Hello and welcome to my blog, Author Interviews. My name is Fiona Mcvie.

 

Let’s get you introduced to everyone, shall we? Tell us your name. What is your age?

Joshua: My name is Joshua Shea and I’m 42 years old.

Fiona: Where are you from?

Joshua: Auburn, Maine

Fiona: Tell us your latest news.

Joshua: I recently released my first memoir, “The Addiction Nobody Will Talk About: How I Let My Pornography Addiction Hurt People and Destroy Relationships” which is designed to show people what it’s like living with the addiction, but also serve as a cautionary tale for those currently struggling with it.

Fiona: When and why did you begin writing?

Joshua: As a high school senior, I got a job at the local newspaper’s sports department. I’ve worked in news or publishing of some kind ever since. Writing was the one thing everybody seemed to be in agreement I was good at, and I’m a “play to your strengths” kind of guy.

Fiona: When did you first consider yourself a writer?

Joshua: The first time I ever saw a byline. It was an interview of a field hockey coach about the playoffs. Their game was rained out and we had space to fill.

Fiona: What inspired you to write your first book?

Joshua: I met so many people who also dealt with pornography addiction when I was in recovery and so many who were just coming to terms with their addictions when I was in jail that I figured it was time to start bringing this topic into the mainstream and I could use my own experience to do so. The statistics of porn use and addiction are growing among the younger generation. We need to at least address how large the problem is before we can come up with solutions.

Fiona: How did you come up with the title?

Joshua: I wanted to reflect the concept that there weren’t many books about the subject, but also drive home the point it was a memoir and not a self-help or academic look at pornography addiction.

Fiona: Do you have a specific writing style? Is there anything about your style or genre that you find particularly challenging?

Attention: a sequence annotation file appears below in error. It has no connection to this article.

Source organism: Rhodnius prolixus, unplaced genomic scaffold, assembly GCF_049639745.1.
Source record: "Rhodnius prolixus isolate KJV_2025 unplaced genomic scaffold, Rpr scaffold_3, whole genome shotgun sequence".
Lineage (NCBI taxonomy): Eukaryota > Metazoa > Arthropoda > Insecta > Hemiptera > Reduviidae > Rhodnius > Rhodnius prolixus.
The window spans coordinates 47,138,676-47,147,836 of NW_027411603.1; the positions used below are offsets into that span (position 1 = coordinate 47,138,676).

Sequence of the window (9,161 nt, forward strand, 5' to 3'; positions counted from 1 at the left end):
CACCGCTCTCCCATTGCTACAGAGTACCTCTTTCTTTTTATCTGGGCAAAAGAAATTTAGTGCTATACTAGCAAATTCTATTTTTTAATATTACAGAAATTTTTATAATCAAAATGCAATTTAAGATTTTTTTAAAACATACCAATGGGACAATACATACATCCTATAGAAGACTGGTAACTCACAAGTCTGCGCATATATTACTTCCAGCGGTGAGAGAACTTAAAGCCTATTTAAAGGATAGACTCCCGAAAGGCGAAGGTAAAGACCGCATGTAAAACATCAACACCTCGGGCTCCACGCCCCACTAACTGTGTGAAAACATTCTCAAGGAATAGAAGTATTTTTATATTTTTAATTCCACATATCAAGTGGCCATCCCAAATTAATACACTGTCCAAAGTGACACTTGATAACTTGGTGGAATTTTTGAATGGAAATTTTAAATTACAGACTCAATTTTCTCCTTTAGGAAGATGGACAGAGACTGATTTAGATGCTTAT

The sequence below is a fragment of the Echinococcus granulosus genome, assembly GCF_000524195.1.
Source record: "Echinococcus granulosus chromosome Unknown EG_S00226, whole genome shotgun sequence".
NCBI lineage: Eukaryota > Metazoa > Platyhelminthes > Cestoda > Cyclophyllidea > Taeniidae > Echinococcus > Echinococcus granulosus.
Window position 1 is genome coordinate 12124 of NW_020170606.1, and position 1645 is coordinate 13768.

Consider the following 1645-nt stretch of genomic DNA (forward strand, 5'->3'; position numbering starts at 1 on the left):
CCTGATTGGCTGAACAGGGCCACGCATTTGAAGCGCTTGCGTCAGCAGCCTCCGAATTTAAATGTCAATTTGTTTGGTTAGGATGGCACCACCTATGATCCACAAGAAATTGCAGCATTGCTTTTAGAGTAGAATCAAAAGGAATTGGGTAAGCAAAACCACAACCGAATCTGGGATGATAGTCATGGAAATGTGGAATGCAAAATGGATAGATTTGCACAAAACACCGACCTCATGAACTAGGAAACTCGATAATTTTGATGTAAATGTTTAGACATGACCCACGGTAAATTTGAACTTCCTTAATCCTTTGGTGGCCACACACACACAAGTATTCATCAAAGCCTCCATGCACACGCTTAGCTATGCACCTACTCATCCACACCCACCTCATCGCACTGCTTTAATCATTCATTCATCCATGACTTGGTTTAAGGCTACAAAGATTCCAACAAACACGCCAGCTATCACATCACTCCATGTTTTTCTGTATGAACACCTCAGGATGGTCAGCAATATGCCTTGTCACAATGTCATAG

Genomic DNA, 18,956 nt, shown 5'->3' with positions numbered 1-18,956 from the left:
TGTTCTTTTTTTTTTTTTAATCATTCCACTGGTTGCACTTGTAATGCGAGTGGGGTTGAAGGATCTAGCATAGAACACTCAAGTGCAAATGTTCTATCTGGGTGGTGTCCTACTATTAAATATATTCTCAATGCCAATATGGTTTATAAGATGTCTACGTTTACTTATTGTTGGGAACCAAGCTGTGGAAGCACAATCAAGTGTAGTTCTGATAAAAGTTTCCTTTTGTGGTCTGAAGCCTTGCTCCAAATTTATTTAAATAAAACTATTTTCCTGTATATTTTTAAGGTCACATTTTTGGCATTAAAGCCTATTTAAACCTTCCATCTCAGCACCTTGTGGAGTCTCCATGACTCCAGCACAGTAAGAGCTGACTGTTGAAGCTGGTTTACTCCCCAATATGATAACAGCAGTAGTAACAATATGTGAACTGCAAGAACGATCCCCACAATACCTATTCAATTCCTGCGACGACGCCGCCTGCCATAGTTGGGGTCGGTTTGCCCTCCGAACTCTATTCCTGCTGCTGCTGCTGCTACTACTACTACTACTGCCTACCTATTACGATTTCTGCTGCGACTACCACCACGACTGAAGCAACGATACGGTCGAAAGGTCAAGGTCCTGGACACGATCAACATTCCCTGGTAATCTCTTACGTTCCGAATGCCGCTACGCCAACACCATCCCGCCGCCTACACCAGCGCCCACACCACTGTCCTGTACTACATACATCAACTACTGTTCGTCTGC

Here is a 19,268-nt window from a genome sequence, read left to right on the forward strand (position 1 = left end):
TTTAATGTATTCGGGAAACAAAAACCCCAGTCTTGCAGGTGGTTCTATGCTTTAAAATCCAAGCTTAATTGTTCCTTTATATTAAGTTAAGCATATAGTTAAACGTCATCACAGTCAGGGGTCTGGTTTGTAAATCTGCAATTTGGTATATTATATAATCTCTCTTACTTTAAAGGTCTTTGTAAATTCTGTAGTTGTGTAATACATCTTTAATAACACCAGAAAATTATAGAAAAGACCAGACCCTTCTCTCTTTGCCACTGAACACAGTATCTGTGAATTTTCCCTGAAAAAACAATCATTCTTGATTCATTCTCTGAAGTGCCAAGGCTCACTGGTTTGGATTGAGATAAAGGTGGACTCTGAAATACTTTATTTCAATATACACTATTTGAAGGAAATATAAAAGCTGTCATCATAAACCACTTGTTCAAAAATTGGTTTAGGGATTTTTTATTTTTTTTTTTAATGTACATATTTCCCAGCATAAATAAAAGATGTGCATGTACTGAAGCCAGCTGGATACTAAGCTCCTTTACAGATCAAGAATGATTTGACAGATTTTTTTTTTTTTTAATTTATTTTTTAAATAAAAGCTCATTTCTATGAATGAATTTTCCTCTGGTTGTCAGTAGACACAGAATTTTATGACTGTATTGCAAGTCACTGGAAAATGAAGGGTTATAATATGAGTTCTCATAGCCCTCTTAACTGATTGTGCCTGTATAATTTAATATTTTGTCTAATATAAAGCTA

Joshua: I think the best memoirs are when somebody considers all sides of a situation before writing about it. I may have thought something in the moment I was writing about it and may think something completely different now. It’s important to give perspective on that viewpoint change.

Fiona: How much of the book is realistic and are experiences based on someone you know, or events in your own life?

Joshua: For better or worse, it’s 100% true.

Fiona: To craft your works, do you have to travel? Before or during the process?

Joshua: No, I just had to live my life and then sit down and write about it. Then edit. Then rewrite. More editing. And writing. And then a little more editing.

Fiona: Who designed the covers?

Joshua: I picked most of the specifics and a designer put it together.

Fiona: Is there a message in your novel that you want readers to grasp?

Joshua: First, that there is no such thing as a stereotypical porn addict. We are doctors, fathers, lawyers, sisters, teachers, vagrants, princes and paupers. Second, that if you either think or know you have a pornography addiction, seek help before it gets out of control. The book is largely a cautionary tale.

Fiona: Are there any new authors that have grasped your interest?  Who is your favorite writer, and what is it about their work that really strikes you?

Joshua: I’ve read the work of Robert Heinlein off and on throughout my life. Even something I’ve read multiple times, like “Stranger in a Strange Land” has new meaning depending on where I am in my journey.

Fiona: Outside of family members, name one entity that supported your commitment to become a published author.

Joshua: My therapist thought writing and sharing my story was important.

Fiona: Do you see writing as a career?